Lewis Howes: Wow. It’s a lot of episodes. You’re a season pro.

Sophia Bush: Yeah.

Lewis Howes: That’s right, not many people who have done that many TV episodes.

Sophia Bush: Yeah. A lot of –

Lewis Howes: You’re like the 1% of 1% of people on TV probably.

Sophia Bush: That’s a lot.

Lewis Howes: Right? I’m assuming.

Sophia Bush: Yeah. I don’t. I mean, I don’t know.

Lewis Howes: Just right now, how many people have done that many episodes? It’s crazy.

Sophia Bush: Like Malcolm Gladwell, right? 10,000 hours. Hi, five.

Lewis Howes: Yeah, you’ve done 60,000 hours, yeah, exactly.

Sophia Bush: Yeah. It’s like –

Lewis Howes: Well, it’s amazing.

Sophia Bush: That’s what I know. 

Lewis Howes: When is it that you doubt yourself the most then?

Sophia Bush: It depends on the space, right.

Lewis Howes: Do you tell yourself in your profession ever?

Sophia Bush: Of course.

Lewis Howes: Or is it more personal relationships?

Sophia Bush: Oh, my god, it can be so scary.

Lewis Howes: Really!?

Sophia Bush: I remember – yeah.

Lewis Howes: You have said!?

Sophia Bush: Oh, yeah, it’s terrifying.

Lewis Howes: But you’re a pro.

Sophia Bush: It doesn’t matter. Because it’s always —

Lewis Howes: You’ve got every emotion.

Sophia Bush: But it doesn’t matter. It’s always new. And the thing about acting, performing, emoting there’s no guarantee.

Lewis Howes: That what it’ll land or that you’re gonna hit it for the first time.

Sophia Bush: Or it’s gonna work that day.

Lewis Howes: Really?

Sophia Bush: Like no. You know, this idea that people just cry on command like, doesn’t work like that for me.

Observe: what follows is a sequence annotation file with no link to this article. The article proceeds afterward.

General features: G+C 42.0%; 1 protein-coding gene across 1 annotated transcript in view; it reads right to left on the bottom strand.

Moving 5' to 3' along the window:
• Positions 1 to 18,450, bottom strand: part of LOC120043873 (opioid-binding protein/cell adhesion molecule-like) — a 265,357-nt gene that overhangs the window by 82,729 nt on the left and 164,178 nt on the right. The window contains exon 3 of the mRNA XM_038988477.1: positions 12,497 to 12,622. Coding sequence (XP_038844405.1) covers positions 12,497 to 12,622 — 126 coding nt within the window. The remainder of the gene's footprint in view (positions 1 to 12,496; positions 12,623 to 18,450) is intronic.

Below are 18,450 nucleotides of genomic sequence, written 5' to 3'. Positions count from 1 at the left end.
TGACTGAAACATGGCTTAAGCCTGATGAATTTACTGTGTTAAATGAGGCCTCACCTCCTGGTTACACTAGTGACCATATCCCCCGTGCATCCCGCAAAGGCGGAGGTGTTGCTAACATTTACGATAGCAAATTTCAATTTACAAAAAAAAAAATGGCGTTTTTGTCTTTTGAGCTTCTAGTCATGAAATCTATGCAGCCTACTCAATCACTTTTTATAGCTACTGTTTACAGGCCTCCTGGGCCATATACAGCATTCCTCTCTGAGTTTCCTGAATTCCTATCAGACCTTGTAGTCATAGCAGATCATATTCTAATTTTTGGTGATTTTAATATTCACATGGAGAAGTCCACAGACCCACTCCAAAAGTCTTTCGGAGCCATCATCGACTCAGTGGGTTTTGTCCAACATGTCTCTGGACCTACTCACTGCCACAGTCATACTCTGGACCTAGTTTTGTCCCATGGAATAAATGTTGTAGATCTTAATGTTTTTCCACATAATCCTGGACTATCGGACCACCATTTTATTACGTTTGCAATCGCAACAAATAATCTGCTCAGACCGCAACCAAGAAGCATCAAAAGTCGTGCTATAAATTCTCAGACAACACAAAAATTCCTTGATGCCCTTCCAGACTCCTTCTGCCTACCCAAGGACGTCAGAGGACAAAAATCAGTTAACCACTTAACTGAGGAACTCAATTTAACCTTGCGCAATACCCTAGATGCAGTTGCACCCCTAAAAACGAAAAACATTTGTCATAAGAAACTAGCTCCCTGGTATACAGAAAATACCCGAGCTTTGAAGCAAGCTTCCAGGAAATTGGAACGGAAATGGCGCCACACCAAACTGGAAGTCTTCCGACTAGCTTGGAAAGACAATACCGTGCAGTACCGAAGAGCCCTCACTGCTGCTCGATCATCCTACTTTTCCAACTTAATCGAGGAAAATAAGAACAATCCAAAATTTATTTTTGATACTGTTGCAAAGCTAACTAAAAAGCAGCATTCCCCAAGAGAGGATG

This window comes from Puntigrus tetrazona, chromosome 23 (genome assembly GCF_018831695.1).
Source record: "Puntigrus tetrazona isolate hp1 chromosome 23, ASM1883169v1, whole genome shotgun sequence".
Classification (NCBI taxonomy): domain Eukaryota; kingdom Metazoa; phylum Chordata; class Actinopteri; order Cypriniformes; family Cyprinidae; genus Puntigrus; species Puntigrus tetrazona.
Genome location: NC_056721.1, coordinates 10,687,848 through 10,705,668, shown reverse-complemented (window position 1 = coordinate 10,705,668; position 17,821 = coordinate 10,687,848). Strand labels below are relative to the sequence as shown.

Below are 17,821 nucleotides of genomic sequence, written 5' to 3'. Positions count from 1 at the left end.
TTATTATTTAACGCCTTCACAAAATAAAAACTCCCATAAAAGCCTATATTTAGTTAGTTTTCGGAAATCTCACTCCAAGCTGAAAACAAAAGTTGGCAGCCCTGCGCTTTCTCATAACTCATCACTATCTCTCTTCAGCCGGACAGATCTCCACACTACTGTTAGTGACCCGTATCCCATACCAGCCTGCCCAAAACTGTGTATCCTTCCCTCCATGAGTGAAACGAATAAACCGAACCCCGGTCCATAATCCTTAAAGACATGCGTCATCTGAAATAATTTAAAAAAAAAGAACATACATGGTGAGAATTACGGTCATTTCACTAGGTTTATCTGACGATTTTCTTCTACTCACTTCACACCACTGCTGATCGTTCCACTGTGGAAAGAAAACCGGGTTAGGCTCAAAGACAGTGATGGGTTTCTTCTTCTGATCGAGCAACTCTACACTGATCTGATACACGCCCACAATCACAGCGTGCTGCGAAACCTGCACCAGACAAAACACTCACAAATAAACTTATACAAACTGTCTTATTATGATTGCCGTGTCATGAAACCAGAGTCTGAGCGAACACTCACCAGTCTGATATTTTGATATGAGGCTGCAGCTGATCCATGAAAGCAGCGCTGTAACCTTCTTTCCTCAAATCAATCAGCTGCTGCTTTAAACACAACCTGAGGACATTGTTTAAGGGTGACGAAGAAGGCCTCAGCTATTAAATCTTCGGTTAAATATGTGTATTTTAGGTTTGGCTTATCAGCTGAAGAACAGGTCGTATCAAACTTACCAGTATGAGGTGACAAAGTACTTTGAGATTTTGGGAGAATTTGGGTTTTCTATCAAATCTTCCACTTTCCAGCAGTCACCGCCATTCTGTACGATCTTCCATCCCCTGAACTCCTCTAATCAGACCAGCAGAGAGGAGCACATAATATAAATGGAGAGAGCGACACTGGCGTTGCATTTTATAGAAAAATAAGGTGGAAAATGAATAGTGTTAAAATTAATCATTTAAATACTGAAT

Lewis Howes: At all cries aren’t great equal.

Sophia Bush: You have to be on a place, I have to be, you know. There’s a sort of ephemeral nature to it. You just never know if it’s gonna work.

Lewis Howes: Wow.

Sophia Bush: And that can be very scary, and especially when there’s something you really want, but all of us have a scared eight year old inside of us.

Lewis Howes: Yeah.

Sophia Bush: All of us have the 14 year old who like flunked to that important test or whatever it might be.

Lewis Howes: You got rejected by the girl.

Sophia Bush: Yeah, you know, we’ve all been broken hearted. We’ve all broken hearts. We’ve done the whole –

Lewis Howes: Yeah.

Sophia Bush: We’ve run the gamut. So no matter what things are scary, you know, I just got asked to read for my favorite writer on a show.

Lewis Howes: And so that brings up a level of words and its [chuckles]

Sophia Bush: Like, what it, it just like, “Blah!” I gonna throw up and I don’t know. I don’t know how to do this. Like, I got so scared.

Lewis Howes: You’re like a beginner again.

Sophia Bush: Oh my god, terrified.

Lewis Howes: Like, Ahh, dat, dat, dat…” [chuckles]

Sophia Bush: Terrified. And it was really funny because I was away with some friends. Two of my best friends are like one of my favorite couple Aaron and Lauren. And Aaron happens to be Aaron Paul like.